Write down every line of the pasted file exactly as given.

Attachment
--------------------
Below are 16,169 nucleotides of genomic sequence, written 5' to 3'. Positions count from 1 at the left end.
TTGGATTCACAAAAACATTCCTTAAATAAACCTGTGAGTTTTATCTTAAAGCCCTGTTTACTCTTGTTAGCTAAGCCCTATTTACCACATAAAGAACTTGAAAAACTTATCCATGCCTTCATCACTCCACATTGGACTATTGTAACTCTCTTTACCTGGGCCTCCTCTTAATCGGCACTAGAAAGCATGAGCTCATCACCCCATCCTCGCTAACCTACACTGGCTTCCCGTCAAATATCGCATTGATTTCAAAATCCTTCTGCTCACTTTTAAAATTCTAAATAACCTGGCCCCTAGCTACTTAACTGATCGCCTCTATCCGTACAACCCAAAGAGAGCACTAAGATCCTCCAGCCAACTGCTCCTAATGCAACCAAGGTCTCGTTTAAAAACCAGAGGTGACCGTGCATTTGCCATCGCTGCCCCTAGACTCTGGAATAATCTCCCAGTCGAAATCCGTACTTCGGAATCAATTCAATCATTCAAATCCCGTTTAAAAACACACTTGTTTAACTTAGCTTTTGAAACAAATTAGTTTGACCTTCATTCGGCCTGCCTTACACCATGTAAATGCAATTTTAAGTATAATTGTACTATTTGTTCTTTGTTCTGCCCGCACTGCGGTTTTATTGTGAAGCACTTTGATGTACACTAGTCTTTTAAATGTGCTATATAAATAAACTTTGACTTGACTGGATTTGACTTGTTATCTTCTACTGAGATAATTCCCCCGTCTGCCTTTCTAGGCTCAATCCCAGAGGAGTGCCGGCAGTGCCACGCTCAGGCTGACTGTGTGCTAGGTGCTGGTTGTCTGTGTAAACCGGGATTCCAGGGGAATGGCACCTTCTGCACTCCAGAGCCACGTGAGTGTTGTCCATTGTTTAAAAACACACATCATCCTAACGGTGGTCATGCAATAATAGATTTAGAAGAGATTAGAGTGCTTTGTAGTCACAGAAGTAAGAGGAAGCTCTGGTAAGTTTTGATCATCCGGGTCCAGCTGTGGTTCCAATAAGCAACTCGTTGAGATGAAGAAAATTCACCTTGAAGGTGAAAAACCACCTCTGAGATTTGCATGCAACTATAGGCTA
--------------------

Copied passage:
Below are 16,169 nucleotides of genomic sequence, written 5' to 3'. Positions count from 1 at the left end.
TTGGATTCACAAAAACATTCCTTAAATAAACCTGTGAGTTTTATCTTAAAGCCCTGTTTACTCTTGTTAGCTAAGCCCTATTTACCACATAAAGAACTTGAAAAACTTATCCATGCCTTCATCACTCCACATTGGACTATTGTAACTCTCTTTACCTGGGCCTCCTCTTAATCGGCACTAGAAAGCATGAGCTCATCACCCCATCCTCGCTAACCTACACTGGCTTCCCGTCAAATATCGCATTGATTTCAAAATCCTTCTGCTCACTTTTAAAATTCTAAATAACCTGGCCCCTAGCTACTTAACTGATCGCCTCTATCCGTACAACCCAAAGAGAGCACTAAGATCCTCCAGCCAACTGCTCCTAATGCAACCAAGGTCTCGTTTAAAAACCAGAGGTGACCGTGCATTTGCCATCGCTGCCCCTAGACTCTGGAATAATCTCCCAGTCGAAATCCGTACTTCGGAATCAATTCAATCATTCAAATCCCGTTTAAAAACACACTTGTTTAACTTAGCTTTTGAAACAAATTAGTTTGACCTTCATTCGGCCTGCCTTACACCATGTAAATGCAATTTTAAGTATAATTGTACTATTTGTTCTTTGTTCTGCCCGCACTGCGGTTTTATTGTGAAGCACTTTGATGTACACTAGTCTTTTAAATGTGCTATATAAATAAACTTTGACTTGACTGGATTTGACTTGTTATCTTCTACTGAGATAATTCCCCCGTCTGCCTTTCTAGGCTCAATCCCAGAGGAGTGCCGGCAGTGCCACGCTCAGGCTGACTGTGTGCTAGGTGCTGGTTGTCTGTGTAAACCGGGATTCCAGGGGAATGGCACCTTCTGCACTCCAGAGCCACGTGAGTGTTGTCCATTGTTTAAAAACACACATCATCCTAACGGTGGTCATGCAATAATAGATTTAGAAGAGATTAGAGTGCTTTGTAGTCACAGAAGTAAGAGGAAGCTCTGGTAAGTTTTGATCATCCGGGTCCAGCTGTGGTTCCAATAAGCAACTCGTTGAGATGAAGAAAATTCACCTTGAAGGTGAAAAACCACCTCTGAGATTTGCATGCAACTATAGGCTA